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DSLR Camera Basics

DSLR Camera Basics

I am always sharing my DSLR camera basics with friends and even clients. I decided to make an easy go to blog for newbies. When you first get a DSLR you are easily lost and confused. There are just sooooo many buttons. It is easy to not have the slightest idea of where to start. I decided to break a few things down for you. I spent months picking apart the internet for my DSLR camera basics. I will focus on the three main customization settings for this blog. It will be very basic and you will find more to come later on. I ask that you please enter any questions you may have in the comments section and I will answer them on the next blog entry. This article will help you understand ISO, SS (shutter speed), and aperture (f-stop). This is a great place for moms or new DSLR owners to begin.

The very first thing you need to learn about when it comes to your DSLR camera basics, is your shooting mode options. I shoot in M (manual) 99% of the time. You will also have auto, AV, P, and maybe some other choices. I personally tell everyone to start on M and end on M. If you don’t know your settings, then you don’t know photography. Trust me, you will thank me later. Selecting your shooting mode is telling your camera what to do and how to do it. For example when you select auto, you are telling your camera to do it all. When you select another mode available, you are given more options to customize your settings.

The next thing I will touch base on for your DSLR Camera Basics, is your ISO. Your ISO is a measure of how sensitive your camera is to light. The ISO is represented numerically starting at ISO 100 and going up. Your lower numbers have a lower sensitivity. Depending on your camera is how high you will be able to push your ISO. It is always good to shoot as low as you can, as long as you can achieve the correct exposure. Outside you typically shoot lower and indoors higher. Pushing your ISO too high for your cameras performance can also produce a fine grain. Photographers will call these low light images grainy. This grain will reduce the overall quality of the image. You will need to adjust your settings in order to expose your image correctly. If all else fails with natural light, you may need to add in off camera flash (OCF).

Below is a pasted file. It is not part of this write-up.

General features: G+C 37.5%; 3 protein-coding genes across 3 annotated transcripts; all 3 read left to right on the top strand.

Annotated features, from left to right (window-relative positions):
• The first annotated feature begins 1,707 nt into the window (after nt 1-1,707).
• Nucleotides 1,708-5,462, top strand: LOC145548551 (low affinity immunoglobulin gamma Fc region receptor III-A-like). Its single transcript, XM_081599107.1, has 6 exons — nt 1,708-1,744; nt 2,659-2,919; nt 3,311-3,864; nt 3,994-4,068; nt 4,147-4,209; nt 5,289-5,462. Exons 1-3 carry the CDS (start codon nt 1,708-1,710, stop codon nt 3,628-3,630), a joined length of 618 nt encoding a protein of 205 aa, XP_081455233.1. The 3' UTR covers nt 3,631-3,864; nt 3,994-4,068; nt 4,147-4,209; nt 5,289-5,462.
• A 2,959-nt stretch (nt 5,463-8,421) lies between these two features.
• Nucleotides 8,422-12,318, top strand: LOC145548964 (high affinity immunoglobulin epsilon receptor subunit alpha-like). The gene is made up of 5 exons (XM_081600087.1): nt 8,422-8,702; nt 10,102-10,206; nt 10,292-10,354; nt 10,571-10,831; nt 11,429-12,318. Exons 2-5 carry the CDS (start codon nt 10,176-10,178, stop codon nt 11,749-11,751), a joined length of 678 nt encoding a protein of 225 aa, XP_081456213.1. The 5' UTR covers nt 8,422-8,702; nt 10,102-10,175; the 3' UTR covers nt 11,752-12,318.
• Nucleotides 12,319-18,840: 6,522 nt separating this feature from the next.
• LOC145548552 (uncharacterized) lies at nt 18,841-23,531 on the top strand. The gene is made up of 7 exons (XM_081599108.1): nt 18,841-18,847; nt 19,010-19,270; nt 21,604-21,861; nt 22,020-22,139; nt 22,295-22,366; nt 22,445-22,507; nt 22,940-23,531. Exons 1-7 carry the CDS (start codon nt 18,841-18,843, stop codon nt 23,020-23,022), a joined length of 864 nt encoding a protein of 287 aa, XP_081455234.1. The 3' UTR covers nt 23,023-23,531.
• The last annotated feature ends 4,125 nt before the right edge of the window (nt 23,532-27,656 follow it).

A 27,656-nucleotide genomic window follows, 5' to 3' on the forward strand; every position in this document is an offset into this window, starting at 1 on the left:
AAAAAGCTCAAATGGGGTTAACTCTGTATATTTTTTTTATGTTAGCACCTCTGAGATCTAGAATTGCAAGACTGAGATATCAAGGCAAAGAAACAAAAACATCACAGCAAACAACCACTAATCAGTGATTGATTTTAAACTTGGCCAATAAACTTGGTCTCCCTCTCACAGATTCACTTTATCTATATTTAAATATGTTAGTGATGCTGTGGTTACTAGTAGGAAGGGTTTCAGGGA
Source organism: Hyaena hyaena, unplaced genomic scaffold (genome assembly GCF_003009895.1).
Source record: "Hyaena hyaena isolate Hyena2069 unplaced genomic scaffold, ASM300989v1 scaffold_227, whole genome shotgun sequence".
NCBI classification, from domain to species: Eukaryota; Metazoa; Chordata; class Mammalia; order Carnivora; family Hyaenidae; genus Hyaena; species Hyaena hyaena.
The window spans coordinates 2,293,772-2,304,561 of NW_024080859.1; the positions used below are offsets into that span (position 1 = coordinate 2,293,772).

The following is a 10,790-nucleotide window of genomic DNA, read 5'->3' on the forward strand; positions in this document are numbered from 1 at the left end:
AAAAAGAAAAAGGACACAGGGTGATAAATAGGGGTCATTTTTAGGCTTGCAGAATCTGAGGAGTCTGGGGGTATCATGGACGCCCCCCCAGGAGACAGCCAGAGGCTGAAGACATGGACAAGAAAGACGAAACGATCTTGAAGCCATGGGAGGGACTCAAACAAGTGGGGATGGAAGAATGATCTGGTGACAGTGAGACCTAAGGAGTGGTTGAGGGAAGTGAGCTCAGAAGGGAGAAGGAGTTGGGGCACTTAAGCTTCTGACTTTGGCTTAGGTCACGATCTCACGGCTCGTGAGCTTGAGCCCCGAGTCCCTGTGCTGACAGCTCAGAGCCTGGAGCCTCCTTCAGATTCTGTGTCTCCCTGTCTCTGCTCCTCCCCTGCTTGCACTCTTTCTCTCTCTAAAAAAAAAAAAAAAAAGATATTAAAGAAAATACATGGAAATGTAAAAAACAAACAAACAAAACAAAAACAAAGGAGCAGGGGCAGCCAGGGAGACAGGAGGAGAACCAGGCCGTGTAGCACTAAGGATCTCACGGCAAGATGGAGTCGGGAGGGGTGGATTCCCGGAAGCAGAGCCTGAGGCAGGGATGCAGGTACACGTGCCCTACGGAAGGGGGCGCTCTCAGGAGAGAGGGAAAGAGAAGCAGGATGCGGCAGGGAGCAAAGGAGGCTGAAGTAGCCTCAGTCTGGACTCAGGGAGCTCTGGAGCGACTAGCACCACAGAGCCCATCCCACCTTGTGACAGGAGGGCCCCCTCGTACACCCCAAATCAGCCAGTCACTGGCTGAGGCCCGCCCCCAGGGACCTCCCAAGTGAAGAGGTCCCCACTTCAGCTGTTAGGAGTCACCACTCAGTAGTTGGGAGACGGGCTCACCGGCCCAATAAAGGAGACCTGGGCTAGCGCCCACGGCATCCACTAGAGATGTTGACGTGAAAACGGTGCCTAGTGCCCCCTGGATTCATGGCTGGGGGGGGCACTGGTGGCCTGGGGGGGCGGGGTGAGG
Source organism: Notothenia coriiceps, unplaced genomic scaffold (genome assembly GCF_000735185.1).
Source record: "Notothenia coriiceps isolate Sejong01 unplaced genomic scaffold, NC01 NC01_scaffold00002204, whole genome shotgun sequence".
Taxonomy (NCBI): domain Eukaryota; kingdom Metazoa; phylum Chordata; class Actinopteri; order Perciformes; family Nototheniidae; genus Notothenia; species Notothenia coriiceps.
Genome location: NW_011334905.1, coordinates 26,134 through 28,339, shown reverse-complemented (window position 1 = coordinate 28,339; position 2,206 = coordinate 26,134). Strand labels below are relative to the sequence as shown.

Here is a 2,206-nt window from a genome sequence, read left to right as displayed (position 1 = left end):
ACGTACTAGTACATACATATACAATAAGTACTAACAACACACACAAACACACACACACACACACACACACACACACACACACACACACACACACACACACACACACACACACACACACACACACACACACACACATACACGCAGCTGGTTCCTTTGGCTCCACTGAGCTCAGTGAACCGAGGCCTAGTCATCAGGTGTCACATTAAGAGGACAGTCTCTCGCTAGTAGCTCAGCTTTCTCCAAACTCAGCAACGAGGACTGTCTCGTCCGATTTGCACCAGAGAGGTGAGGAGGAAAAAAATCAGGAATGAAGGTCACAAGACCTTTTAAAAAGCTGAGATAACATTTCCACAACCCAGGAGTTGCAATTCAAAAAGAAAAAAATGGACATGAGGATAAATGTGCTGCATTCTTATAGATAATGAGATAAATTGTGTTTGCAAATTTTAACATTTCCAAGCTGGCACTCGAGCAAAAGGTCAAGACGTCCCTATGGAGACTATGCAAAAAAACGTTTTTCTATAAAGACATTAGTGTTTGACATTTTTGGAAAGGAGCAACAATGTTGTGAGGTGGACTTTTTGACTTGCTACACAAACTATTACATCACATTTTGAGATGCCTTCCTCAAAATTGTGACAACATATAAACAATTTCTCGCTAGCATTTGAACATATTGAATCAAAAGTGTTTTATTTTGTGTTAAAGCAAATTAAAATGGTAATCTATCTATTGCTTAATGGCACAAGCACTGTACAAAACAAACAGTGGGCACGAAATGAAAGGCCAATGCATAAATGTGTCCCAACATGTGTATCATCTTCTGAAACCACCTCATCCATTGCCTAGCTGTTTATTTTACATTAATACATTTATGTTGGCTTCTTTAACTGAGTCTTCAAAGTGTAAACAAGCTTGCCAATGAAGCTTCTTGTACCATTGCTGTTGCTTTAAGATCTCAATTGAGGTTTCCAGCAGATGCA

The next important area of DSLR camera basics is aperture. Your aperture controls your depth of field (DOF), brightness, and darkness of an image. The aperture is a small set of blades inside the lens that controls how much light will enter the camera. If you shoot with what is called a wide aperture (low F-stop), you will allow more light in. If you shoot with a small aperture (high f-stop), you will allow less light in. Say you take an image that is too bright at 3.5, an easy fix could be moving a few stops up to a higher f-stop like 5.6. Same thing if the image is too dark, you can go down and gain more light to expose the image correctly. Now as you use a lower f-stop your DOF also changes significantly. Say you want to take a picture of someone in focus and your background out of focus, you would use a smaller  f-stop. Now this is called creating bokeh. It is not always as easy as it sounds. There will be a bokeh blog entry to follow at a later date.

The last setting we will talk about when working with DSLR camera basics, is your SS (shutter speed). This is a small curtain in the camera that rolls over the image sensor. It allows light to shine onto the image sensor. The longer your SS is, the  longer the light shines onto the sensor. This means that your image will be brighter. A darker image will be achieved with a much faster SS. It is measured in fractions of a second. If you are taking a picture too dark then you would want to use a slower SS. Your SS also effects blur and sharpness in an image. Anything moving with a slow SS will show up blurred in your image. It is safe to say if you want tack sharp images use a faster SS. This also comes into play with kids, animals, or even shooting sports. I personally recommend never shooting below 1/200, maybe 1/160 when absolutely needed. Now if you are looking to have fun with sparklers that is a different story. Many different images are achieved with a slow SS. If you are using an external flash, you will have an SS sync speed. I know for canon it is 1/200.

So today I hope you have a better understanding of DSLR camera basics. These three settings; ISO, SS, and aperture are your most basic settings. These three are used together to create the perfect image. It is called a completion of an exposure triangle. They control the light that is entering the camera or the amount required. Now take a break and go outside on a sunny day and take a quick picture. Set your settings on M at 1/200 SS, 100 ISO, and your f-stop to 5.6. If the image is too dark, either up your ISO a little or lower your f-stop. If it is too bright, up your SS or f-stop and try again. You will start to notice how every little move you make in these three settings changes the image.

Please follow my blog to learn more about your DSLR camera basics. I will be answering any questions asked below on the next blog. Also look for upcoming blog entries in natural lighting, shooting in RAW, white balance, go to lens choices, and more examples on these three settings. Thank you for reading and be sure to check out facebook!

Don’t hire “Uncle Joe” who knows DSLR camera basics for your wedding. Hire a professional. Know that a wedding is not a time to experiment with DSLR Camera Basics!! 

DSLR camera basics

DSLR Camera Basics

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